Teaching IT professional practice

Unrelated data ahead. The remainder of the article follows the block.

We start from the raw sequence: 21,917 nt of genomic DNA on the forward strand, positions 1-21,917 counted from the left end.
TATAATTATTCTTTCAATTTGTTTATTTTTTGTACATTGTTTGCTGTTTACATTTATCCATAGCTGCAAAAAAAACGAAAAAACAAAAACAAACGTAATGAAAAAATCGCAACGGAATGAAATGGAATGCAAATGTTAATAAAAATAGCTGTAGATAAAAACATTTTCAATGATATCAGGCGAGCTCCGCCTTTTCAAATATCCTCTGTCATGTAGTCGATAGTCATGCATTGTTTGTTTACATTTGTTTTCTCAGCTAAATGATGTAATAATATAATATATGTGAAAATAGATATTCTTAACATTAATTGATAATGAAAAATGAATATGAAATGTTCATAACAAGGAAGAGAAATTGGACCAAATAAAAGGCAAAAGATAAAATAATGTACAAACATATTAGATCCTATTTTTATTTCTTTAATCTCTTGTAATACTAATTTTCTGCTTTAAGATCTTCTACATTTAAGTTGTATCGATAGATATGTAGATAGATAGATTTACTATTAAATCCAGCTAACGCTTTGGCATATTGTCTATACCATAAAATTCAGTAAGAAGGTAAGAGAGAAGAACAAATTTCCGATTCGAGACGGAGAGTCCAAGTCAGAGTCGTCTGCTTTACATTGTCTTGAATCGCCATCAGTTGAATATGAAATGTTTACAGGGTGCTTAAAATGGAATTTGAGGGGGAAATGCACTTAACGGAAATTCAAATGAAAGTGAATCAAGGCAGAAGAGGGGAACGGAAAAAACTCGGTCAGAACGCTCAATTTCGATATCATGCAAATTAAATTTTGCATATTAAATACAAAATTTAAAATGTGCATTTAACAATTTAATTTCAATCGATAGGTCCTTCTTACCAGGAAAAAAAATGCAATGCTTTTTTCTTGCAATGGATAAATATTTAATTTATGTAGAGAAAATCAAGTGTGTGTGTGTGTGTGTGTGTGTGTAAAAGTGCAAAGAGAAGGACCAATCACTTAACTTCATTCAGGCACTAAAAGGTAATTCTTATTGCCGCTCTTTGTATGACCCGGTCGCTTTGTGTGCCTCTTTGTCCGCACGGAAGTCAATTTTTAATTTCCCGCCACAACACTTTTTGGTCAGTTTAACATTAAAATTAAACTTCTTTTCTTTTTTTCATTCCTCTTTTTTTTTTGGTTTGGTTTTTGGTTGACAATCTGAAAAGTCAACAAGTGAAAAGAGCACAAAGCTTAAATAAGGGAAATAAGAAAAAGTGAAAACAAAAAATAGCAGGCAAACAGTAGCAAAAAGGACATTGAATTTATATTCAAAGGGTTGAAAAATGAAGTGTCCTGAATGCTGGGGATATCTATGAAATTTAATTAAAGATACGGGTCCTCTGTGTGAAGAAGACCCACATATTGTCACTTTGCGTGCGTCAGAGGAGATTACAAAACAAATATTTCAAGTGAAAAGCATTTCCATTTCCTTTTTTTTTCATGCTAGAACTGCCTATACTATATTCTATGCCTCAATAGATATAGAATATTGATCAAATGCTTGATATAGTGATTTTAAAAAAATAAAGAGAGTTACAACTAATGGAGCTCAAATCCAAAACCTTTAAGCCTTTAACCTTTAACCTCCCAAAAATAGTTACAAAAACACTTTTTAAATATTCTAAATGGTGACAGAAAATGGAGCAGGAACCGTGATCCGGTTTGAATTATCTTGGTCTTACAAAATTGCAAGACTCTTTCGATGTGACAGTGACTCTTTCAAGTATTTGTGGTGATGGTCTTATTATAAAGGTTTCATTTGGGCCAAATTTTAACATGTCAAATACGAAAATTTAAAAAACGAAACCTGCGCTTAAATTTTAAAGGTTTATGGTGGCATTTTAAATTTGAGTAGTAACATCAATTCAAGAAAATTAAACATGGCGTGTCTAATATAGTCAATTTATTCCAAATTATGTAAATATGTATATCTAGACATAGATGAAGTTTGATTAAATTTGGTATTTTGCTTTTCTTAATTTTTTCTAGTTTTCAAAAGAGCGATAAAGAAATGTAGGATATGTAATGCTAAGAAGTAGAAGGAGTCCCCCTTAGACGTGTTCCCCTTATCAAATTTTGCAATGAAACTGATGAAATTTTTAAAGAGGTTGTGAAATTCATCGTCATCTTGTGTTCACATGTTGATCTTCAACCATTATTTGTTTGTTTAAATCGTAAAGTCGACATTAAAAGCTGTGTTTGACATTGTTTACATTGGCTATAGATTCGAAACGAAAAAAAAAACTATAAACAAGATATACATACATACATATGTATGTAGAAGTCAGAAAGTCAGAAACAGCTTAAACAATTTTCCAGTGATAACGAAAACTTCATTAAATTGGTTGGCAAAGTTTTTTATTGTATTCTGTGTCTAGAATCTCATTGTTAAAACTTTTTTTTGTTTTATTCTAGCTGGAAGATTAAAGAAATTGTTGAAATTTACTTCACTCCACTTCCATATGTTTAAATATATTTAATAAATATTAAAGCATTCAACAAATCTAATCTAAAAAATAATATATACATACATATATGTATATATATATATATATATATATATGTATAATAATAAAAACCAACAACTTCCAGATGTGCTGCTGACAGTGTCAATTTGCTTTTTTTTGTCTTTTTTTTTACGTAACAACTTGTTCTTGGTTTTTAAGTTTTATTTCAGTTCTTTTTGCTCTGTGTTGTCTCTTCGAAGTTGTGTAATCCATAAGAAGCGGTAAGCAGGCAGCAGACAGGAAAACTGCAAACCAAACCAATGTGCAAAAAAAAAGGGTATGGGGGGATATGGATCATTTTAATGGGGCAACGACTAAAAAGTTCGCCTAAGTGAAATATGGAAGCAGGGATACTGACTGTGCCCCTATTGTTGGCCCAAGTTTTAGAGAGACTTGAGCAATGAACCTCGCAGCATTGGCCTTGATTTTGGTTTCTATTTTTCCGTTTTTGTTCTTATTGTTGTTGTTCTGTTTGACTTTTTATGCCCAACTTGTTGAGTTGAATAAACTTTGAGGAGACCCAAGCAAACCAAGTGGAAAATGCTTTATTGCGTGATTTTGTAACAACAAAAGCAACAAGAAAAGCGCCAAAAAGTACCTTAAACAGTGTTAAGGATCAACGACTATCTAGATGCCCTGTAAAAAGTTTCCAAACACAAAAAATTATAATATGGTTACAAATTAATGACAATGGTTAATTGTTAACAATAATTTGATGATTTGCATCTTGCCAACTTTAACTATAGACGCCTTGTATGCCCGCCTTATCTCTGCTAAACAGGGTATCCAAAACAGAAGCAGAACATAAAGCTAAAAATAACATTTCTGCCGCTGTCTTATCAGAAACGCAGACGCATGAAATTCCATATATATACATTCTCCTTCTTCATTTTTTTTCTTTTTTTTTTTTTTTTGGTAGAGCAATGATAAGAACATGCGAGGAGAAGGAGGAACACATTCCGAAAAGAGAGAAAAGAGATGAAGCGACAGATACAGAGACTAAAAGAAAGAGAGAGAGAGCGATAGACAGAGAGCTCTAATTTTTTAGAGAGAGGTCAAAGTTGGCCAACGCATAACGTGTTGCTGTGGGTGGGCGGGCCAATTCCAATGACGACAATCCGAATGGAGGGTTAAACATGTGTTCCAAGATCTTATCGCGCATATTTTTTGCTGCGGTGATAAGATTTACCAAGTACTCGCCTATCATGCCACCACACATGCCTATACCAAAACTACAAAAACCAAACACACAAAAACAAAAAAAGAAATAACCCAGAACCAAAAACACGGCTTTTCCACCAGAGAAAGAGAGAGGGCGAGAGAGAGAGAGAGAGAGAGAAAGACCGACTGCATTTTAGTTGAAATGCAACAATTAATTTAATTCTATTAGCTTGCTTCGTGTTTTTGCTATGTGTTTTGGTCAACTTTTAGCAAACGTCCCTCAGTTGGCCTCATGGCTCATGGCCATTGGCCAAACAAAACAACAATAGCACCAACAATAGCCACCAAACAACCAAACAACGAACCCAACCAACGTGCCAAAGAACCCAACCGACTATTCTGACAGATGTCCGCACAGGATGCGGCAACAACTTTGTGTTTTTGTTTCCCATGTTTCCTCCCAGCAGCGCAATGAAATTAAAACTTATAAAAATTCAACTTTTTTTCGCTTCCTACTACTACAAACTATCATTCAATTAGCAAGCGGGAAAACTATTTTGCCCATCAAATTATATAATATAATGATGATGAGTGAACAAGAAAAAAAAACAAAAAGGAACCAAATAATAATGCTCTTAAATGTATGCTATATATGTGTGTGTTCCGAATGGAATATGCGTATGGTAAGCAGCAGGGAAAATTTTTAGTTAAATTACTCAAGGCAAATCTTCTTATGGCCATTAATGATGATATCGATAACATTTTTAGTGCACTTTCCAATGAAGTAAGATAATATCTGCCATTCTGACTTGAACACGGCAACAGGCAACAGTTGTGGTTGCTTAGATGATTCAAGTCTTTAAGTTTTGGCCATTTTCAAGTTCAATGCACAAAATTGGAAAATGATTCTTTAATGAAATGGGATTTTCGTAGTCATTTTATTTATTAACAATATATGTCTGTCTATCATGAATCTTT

Teaching IT professional practice with virtual teams Naomi Augar Institute of Teaching and Learning Deakin University Annegret Goold School of Engineering and Information Technology Deakin University The ability to communicate effectively as part of a virtual team working in the online environment is a valuable skill to have in the modern e-workplace. Such skills can be difficult to develop in undergraduate students. This paper reports on a professional practice unit situated in a web 2.0 environment that aims to develop students’ teamwork skills. The paper also reports on research that sought to gain understanding of the student experience of interacting online in virtual teams. The results showed that students value the virtual teamwork experience, finding it useful and relevant for their future careers. The student perceptions of various aspects of virtual teamwork have improved with each subsequent offering of the unit. Keywords: Virtual teams, problem-based learning, authentic learning environment. Introduction Virtual teams are comprised of people who have a common purpose that requires them to collaborate, share information, communicate and work in an online environment. Virtual team members are generally not co-located and they may be separated by large distances and live in different countries around the world (Edwards & Wilson, 2004; Goold, Augar & Farmer, 2006). Increasingly employers use virtual teams to leverage business knowledge that can solve day-to-day business problems and create new business opportunities (Bongio, van Bruggen, Ceri, Cristea, Dolog, Hoffmann, Matera, Mura, Taddeo, Zhou & Zoni, 2006; Borowicz, 2006; Goold et al., 2006; Massey, Hung, Montoya-Weiss & Ramesh, 2001; Powell, Piccoli & Ives, 2004). Consequently, graduates, and particularly those entering the IT sector, are required to have virtual teamwork skills such as communication, negotiation and collaboration skills (Brodie & Gibbings, 2007; Lynch, 2004). These types of skills are best taught by immersing students in a learning environment where these skills can be practised. Ideal settings for developing professional skills may be an online environment using asynchronous communication tools (McLoughlin & Luca, 2002). This paper reports on the experiences of students working in virtual teams in a final year, wholly online IT professional practice unit. This paper provides background about the unit and describes the authentic learning environment and activities and presents some of the results of student surveys undertaken in 2006 and 2007. Background Deakin University has mandated that every undergraduate student experience at least one wholly online unit as part of their studies. This is part of the University’s commitment to preparing students for lifelong learning where students develop their skills in communicating and collaborating while studying the curriculum. Students generally access online units through the University’s learning management system (LMS), Blackboard. The nominated wholly online unit for the Bachelor of Information Technology is a professional practice unit, IT Practice. This unit is undertaken by all students in their third year and attempts to prepare them for the workplace. The learning objectives of the unit are that students will have knowledge of technical practices within the IT industry and an understanding of the ethical behaviors and social responsibilities required of IT professionals. They will have practiced skills acquired over their previous studies and will have extended their critical thinking, time management and communication skills. Proceedings ascilite Melbourne 2008: Concise paper: Augar & Goold 42 The unit was introduced in 2006. The unit has a problem-based learning approach where students work in groups and have large open-ended problems to solve. In any professional practice unit it is important to create a realistic learning environment and immerse students into an actual case (Jewels & Bruce, 2003) with “authentic practices relevant to the students’ future pragmatic goals” (Hung, 2002, p. 411). The IT professional practice unit has a realistic learning environment and learning is driven by the authentic tasks and activities. These activities are in line with the 10 key characteristics described by Herrington, Oliver and Reeves (2003). All teaching and learning activities for IT Practice take place in the online learning environment which consists of two parts: the University LMS, known as Deakin Studies Online (DSO), and a website. The unit presence in the LMS is typical of most unit sites. It has learning resources such as readings, links to websites and activities. In this learning environment students are learners and they acquire knowledge and complete group activities in discussion forums, supported by a tutor acting as a group mentor. The website, on the other hand, is hosted outside of the LMS and has been created as a separate entity to provide students with a realistic organisational context in which to solve tasks. It is made available to students through URL links in various areas in the LMS. The website has information about a fictitious telecommunications organisation, United Enterprises (UE), including a public area and an intranet. In UE students work as employees of UE in an IT team, completing an IT or business related task. The UE team forums are discussion spaces where employees work in teams of about eight and negotiate and collaborate about the tasks that they are required to do. The team forums also provide points of contact for senior UE staff (role played by teaching staff) who provide help on project tasks. The unit has five modules and each module is completely self contained and independent of other modules and is worth 20% of the unit assessment. There is an underlying scenario throughout the semester that links the five modules. In the second module of IT Practice, IT Teams, students were asked to select suitable UE staff members from a number of staff with profiles listed in the UE intranet. The team report consisted of staff selection and suitability, and also recommendations about how to work with virtual team members with culturally diverse backgrounds. The aim of the module was for students to gain an understanding of the customary mode of work within the IT sector; to gain an understanding of the issues related to virtual teams; and to work within a team to gain experiences of team dynamics. Student evaluation of teamwork In both 2006 and 2007 students completing IT Practice were asked to complete a voluntary, anonymous online survey questionnaire. The overall aim of the survey was to ascertain student levels of satisfaction with the unit relating to content, resources, teaching and delivery. It aimed to investigate whether the pedagogical approach was achieving its aims and whether students thought the new environment was representative of the workplace. The questionnaire was posted in the LMS towards the end of semester. The questionnaire sought responses to questions about the unit itself, the group (team) work aspects and the learning environment. Most questions required the respondent to select from a five-point Likert scale indicating the level of agreement with the statement. Feedback was also sought through several shortanswer questions. There were six questions that specifically related to the teamwork aspects of the unit and are reported here. Questions relating to other aspects of the unit, including the other modules are not reported here. Results and discussion In 2006 with an enrolment of 141, 46 completed the survey. In 2007 with an enrolment of 179, 40 completed the survey. The demographics of the respondents was generally representative of the of the unit cohort. The majority of respondents were male (80% for both 2006 and 2007); a sizable proportion were international students (37% in 2006 and 55% in 2007); the majority of students had not worked in an online group before (65% in 2006 and 70% in 2007) and even fewer students had studied a wholly online unit previously (17% in 2006 and 13% in 2007). The questions about groups and group/teamwork are listed in Table 1, together with the mean values of the responses and the standard deviations. For all of the questions there was a consistency of responses and a general improvement from 2006 to 2007. For example, “I like working in an online group” improved from 2006 to 2007 while conversely responses to “I prefer working alone” decreased from 2006 to 2007. Proceedings ascilite Melbourne 2008: Concise paper: Augar & Goold 43 Table 1: Responses to questions about teams in 2006 and 2007 2006 2007 Question Mean SD Mean SD The usefulness of the IT Teams module 3.65 0.86 3.68 1.10 The relevance of the IT Teams module 3.72 0.81 3.83 0.96 Like working in online group 2.76 1.34 3.45 1.28 Prefer UE group to DSO 2.7 1.09 2.98 1.00 Online group help me to understand 3.13 1.19 3.4 1.17 I did more work than my other team members 3.5 0.94 3.43 0.78 Prefer to work alone 3.02 1.13 2.48 1.01 In 2006 the mean for “How useful was the IT Teams module for you?” was 3.65 and in 2007 this increased slightly to 3.68, indicating that both student cohorts thought the module was useful. In 2006 the mean for “How relevant do you think the IT Teams module was to what happens in the IT sector?” was 3.72 and in 2007 this increased slightly to 3.83, indicating that in both student cohorts thought that the module was relevant to what takes place in the IT workplace. Students were asked whether they preferred working in their group in UE to working in their group in DSO. The mean of 2.7 in 2006 suggests that students actually preferred working in DSO, however this was not surprising as DSO, the University LMS, was much more familiar to them. The mean of 2.98 in 2007 suggests that in that year students did not really have a preference either way. An investigation into the spread of responses indicated a small increase in the acceptance of the UE forums over DSO. To the question “How much did working in an online group help you to understand the unit material?” students responded slightly positively in 2006 (mean = 3.13) with an improvement in 2007 (mean = 3.4). Reponses to the statement “I prefer working alone than in an online group” were effectively neutral in 2006 (mean = 3.02) but were negative in 2007 (mean = 2.48), indicating that students preferred to work together in groups. Students were asked to respond to the statement “The amount of work I have done compared to others is …”. Overall the responses were positive with means of 3.5 and 3.43 respectively for 2006 and 2007. An investigation into the spread of responses showed that most students gave a neutral response to this question with no students indicating they had done a lot less work and only a few indicating that they had done a little less. This finding is supported by a similar finding in an earlier prototype version of the unit where the average for the same question was 3.63 (Goold et al., 2006). It is expected that this downward trend may continue as the experience of group work for students is improved. Conclusions While the results of this snapshot study of aspects of teamwork in the first two years of a new unit are not conclusive, they are nevertheless encouraging. On the whole IT students see the importance of team work skills and the importance of acquiring them. Responses by both the 2006 and 2007 cohorts about the IT Teams module indicated that this module was both relevant and useful. The increase in general satisfaction with online group work from 2006 to 2007 may be due to a number of factors including the introduction of more resources to support group work and emphasis by teaching staff on supporting students in understanding the new learning environment. This type of support “in the early weeks of immersion in a student-centred learning environment is crucial” (Herrington et al., 2003, p. 70). Another reason why satisfaction with online group work increased may be simply due to the fact that different types of web 2.0 software were used. In 2006, the website was created in Drupal while in 2007 the site was migrated across to Joomla! platform integrated with Simple Machines Forum (SMF) to support the team forums (Goold & Augar, 2008). The fact that different cohorts of students were involved may have contributed too. Our efforts in improving this module are ongoing. In 2006 and 2007 the module used asynchronous web 2.0 discussion forums for team communication and collaboration. In 2008 however, a synchronous communication tool eLive (Elluminate Live!™) was introduced and students were asked to conduct an online meeting and make decisions about appropriate staff selection as before. Early feedback from the 2008 cohort suggests that this technology is a suitable addition to the suite of technologies used in the module and encourages group collaboration. It is expected that these changes will further improve the relevance and usefulness of the module. Proceedings ascilite Melbourne 2008: Concise paper: Augar & Goold 44 Research focusing on student perceptions of the authentic learning environment, the problem-based learning approach and virtual teamwork process is continuing throughout 2008. The aim of the 2008 iteration of the study is to further improve the student experience in response to the feedback presented in this paper. This will be done through the adoption of strategies and technologies that suit the learning needs of the students whilst supporting and enhancing the underlying pedagogy of the unit. note please write a review on this aartical need urgently